Fostering Instructor Engagement

PIDP 3250 – Instructional Strategies
Vancouver Community College
Kathryn Truant
January 30, 2018


In Student Engagement Techniques A Handbook for College Faculty (2010) Dr. Elizabeth Barkley states, “Just as it is essential to engage students, so is it important to get and keep ourselves engaged in our teaching, even after many years in the trenches” (p. 74).


As an aspiring instructor, I will teach dental assistants the same thing repeatedly, year after year. I am fortunate that I love what I do, and I believe that instructor enthusiasm can go a long way in staying engaged in professional practice, but I think it is something that I will need to work at. I want to teach something that I know to someone else, while at the same learn something that I didn’t know before; I know how to be a dental assistant, and I want to learn how to teach dental assistants and stay engaged. Dr. Barkley interviews four educators asking them to share engagement techniques, and the “challenge of staying engaged in their teaching” (p. 75).


I believe that it is equally important to stay engaged in the teaching process, as it is to keep students engaged in learning. I want to be authentic, and maintain my enthusiasm; I think that students know when the instructor is not interested in a lesson. I followed Dr. Barkley’s lead and contacted a dental assisting instructor at Okanagan College in Kelowna. Lyn Krenz is a Certified Dental Assistant who practices in a dental clinic, she has a Provincial Instructor’s Diploma, and she has been an educator for many years. Her enthusiasm and dedication to her profession is infectious, and colleagues and students regard her highly. Lyn was very candid in her response to my question, “How do you stay engaged in your teaching?” Her response was clear: she loves what she does. “The program outcomes remain the same every year because the duties of a Certified Dental Assistant, as designated by the College of Dental Surgeons of BC (2018), remain static. The objectives of each individual unit of the program (as they relate to outcomes) are fluid. This means that if outcomes are met, teaching strategies can be edited as new technology is introduced in dentistry, and by instructor self-assessment (what worked well or didn’t work over the past year)” (personal communication, January 26, 2018).  Lyn loves to re-design the course map; she loves to stay current in dentistry and she also loves the challenge of fine-tuning the program.

Lyn Krenz, like the teachers interviewed by Dr. Barkley, are inspired by their topics they are teaching. Barkley proposes “that this is because they find value in their profession, have developed expectations that they can teach well, find their work intellectually stimulating, are appropriately challenged, care deeply about their students’ learning and feel as though they are part of a community dedicated to high quality teaching” (2010, 76). As an inspiring instructor, I will be responsible to my institution, to the College of Dental Surgeons of BC (my licensing body), to the community of dentists and dental specialists, to the public, and to my students to promote capable and confident CDA’s. In Freedom to Learn (1969), psychologist and educator Carl Rogers inspires me,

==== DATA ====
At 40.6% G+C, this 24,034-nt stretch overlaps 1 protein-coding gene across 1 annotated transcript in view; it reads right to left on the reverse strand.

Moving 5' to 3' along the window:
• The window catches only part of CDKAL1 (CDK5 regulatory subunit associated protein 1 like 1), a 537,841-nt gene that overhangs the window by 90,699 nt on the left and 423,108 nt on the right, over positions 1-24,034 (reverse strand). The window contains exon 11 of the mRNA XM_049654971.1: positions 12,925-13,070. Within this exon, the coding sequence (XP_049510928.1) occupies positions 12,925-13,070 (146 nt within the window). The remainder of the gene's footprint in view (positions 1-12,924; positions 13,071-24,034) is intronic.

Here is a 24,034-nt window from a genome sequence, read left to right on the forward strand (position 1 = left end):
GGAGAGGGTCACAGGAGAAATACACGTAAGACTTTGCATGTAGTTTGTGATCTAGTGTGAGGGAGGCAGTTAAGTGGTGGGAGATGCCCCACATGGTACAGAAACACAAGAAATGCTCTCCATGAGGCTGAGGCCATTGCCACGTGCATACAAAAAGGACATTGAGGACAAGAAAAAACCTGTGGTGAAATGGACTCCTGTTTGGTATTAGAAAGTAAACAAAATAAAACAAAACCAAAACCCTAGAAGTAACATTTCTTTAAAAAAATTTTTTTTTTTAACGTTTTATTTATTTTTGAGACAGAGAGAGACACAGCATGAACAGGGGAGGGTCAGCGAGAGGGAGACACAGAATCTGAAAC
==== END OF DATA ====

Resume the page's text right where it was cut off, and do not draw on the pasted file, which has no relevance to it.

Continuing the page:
It is my contention that tomorrow’s educator, whether the humblest kindergarten teacher, or the president of a great university, must know, at the deepest personal level, the stance he takes in regards to life. Unless he has true convictions as to how his values are arrived at, what sort of an individual he hopes will emerge from his educational organization, whether he is manipulating human robots, or dealing with free individual persons, and what kind of a relationship he is striving to build with these persons, he will have failed not only his profession, but his culture (p. 217-218)

Rogers reminds me that I have a responsibility to my current vocation as a dental assistant, and to my future vocation as an educator.


Dr. Barkley argues that “teaching is learning, and what applies to students as learners applies equally well to teachers as learners” (p. 74). I believe that this is what Lyn Krenz meant by staying on top of new technologies, and self-assessing. And like Lyn, I plan to remain current on new technology in dentistry by attending dental conventions, and pursuing professional development opportunities. The Thompson Okanagan Dental Convention takes place every October in Kelowna, BC, and Vancouver hosts the Pacific Dental Convention every March. I would like to seek out and attend instructing conferences as well. Finally, in addition to being a life-long learner to keep myself engaged, I plan on remaining a reflective practitioner, and one of the ways I will do this is by continuing the reflections on my blog posts (Truant, 2018).

@ Please refer to my Resources page for works cited